Mira Nair on the shoot of The Namesake (India/US 2006)
In the autumn of 2007, Rona Murray and Roy Stafford offered an evening class at the National Media Museum in Bradford, UK, with the title ‘Women on the other side’. The class studied films directed by women. Four complete films were screened and these screenings were open to the public. In the other classes there was a focus on short extracts from a wide range of films
Why the title? In film and media studies, one approach to discussing the representation of social groups (and also ideas and values) is to suggest that there is often a dominant set of representations available that renders anything else as in some way ‘other’. A whole range of personal identities is thus seen in negative terms. Although women are more than half the population, cinema has been dominated by men so that women are presented as ‘other’. Part of this otherness is concerned with passivity. Women are often in front of the camera, to be looked at, whereas men are behind the camera controlling how women appear. When women become directors and cinematographers they move to the ‘other side’ — but does that mean that they automatically resist conventional ways of representing women (and men)? ‘Otherness’ is also an issue when considering cinema outside Europe and North America. Issues of ethnicity and religion and culture generally create questions of a ‘Non-Western’ other. The class focused on women directors who are ‘doubly other’ because of gender and culture.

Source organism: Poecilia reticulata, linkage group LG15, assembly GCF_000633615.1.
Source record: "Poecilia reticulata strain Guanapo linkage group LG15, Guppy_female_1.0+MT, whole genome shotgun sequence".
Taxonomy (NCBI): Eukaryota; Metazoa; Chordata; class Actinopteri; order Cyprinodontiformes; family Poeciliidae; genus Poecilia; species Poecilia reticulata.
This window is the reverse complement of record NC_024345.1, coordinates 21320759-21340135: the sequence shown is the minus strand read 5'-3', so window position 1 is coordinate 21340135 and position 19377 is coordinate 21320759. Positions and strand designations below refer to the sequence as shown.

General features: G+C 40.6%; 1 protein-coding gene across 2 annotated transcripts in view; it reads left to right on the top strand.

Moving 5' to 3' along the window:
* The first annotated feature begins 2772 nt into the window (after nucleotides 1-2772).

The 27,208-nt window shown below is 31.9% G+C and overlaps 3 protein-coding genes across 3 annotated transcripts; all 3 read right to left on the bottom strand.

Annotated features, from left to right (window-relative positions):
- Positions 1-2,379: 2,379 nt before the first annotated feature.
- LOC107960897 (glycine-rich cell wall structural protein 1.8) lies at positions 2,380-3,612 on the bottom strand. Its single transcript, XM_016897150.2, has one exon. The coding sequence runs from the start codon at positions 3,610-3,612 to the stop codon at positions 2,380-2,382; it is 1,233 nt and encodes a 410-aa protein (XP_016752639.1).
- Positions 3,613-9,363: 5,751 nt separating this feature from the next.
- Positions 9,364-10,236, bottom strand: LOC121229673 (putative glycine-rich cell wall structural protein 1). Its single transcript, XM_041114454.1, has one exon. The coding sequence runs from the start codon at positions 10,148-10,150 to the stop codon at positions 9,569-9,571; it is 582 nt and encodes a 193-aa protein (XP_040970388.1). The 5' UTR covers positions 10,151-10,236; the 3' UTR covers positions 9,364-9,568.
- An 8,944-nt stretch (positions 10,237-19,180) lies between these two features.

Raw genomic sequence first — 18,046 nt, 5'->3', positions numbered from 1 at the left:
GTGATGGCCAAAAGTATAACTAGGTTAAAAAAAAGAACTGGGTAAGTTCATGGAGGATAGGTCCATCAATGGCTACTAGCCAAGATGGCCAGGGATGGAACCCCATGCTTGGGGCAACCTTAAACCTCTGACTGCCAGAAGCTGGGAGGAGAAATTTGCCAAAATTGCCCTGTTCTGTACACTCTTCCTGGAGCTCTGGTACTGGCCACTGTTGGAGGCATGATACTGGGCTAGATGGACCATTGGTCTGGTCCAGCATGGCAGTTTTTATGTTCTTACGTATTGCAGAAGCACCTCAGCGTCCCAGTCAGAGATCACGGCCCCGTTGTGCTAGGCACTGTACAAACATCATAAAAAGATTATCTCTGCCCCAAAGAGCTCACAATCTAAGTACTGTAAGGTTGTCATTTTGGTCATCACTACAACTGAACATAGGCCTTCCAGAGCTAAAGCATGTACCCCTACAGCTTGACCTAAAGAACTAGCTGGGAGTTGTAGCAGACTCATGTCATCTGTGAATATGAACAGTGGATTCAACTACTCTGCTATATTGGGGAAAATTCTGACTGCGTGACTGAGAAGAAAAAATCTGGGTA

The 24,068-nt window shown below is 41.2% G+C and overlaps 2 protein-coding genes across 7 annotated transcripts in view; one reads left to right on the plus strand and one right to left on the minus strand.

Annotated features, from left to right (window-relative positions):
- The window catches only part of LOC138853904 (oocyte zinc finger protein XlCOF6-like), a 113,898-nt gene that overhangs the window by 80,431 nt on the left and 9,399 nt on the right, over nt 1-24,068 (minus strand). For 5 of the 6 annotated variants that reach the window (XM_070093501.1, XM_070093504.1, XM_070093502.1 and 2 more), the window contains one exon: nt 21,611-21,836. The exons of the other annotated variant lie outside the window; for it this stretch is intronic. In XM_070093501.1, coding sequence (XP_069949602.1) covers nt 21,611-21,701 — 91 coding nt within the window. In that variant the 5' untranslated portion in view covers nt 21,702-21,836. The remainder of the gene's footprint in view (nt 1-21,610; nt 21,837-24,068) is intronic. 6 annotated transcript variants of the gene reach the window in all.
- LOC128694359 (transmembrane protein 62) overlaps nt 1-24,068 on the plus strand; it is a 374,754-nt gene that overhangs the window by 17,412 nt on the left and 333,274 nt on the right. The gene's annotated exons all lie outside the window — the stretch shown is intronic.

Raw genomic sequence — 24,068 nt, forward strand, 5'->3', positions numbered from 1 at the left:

Watching movies on a plane is at best a welcome diversion from the tedium of flying. On a long-haul flight it becomes more attractive. Even so, it isn’t the best basis for commenting on individual films. The screen is tiny on the back of the seat in front, the aspect ratio is usually wrong and there are constant interruptions. Even so I was grateful to see a Hindi movie (with English subtitles) on a flight to Nairobi, thanks to the selection of films on offer by Kenya Airways. Khosla Ka Ghosla (India 2006) proved to be a gentle and enjoyable social comedy, an almost ‘pure’ genre film with none of the usual trappings of Bollywood. A middle-class father is approaching retirement and the day has come when he has finally purchased a plot of land on which to build the family home of his dreams. However, he is conned out of the land by an unscrupulous builder/speculator who claims to have already purchased the same land and who has the legal resources to defend his claim. The key character in the ensuing comic narrative is the second son ‘Cherry’ – a young computer executive not really interested in the family and preparing to take up a career opportunity in North America. But, of course, at the last minute he can’t see his father humiliated so he attempts to help. The strategy that is finally adopted seems almost Ealingesque. Cherry’s girlfriend is an actor and she recruits her teacher and his son to effectively become con artists and to trick the evil speculator into ‘buying’ land that belongs to a government agency.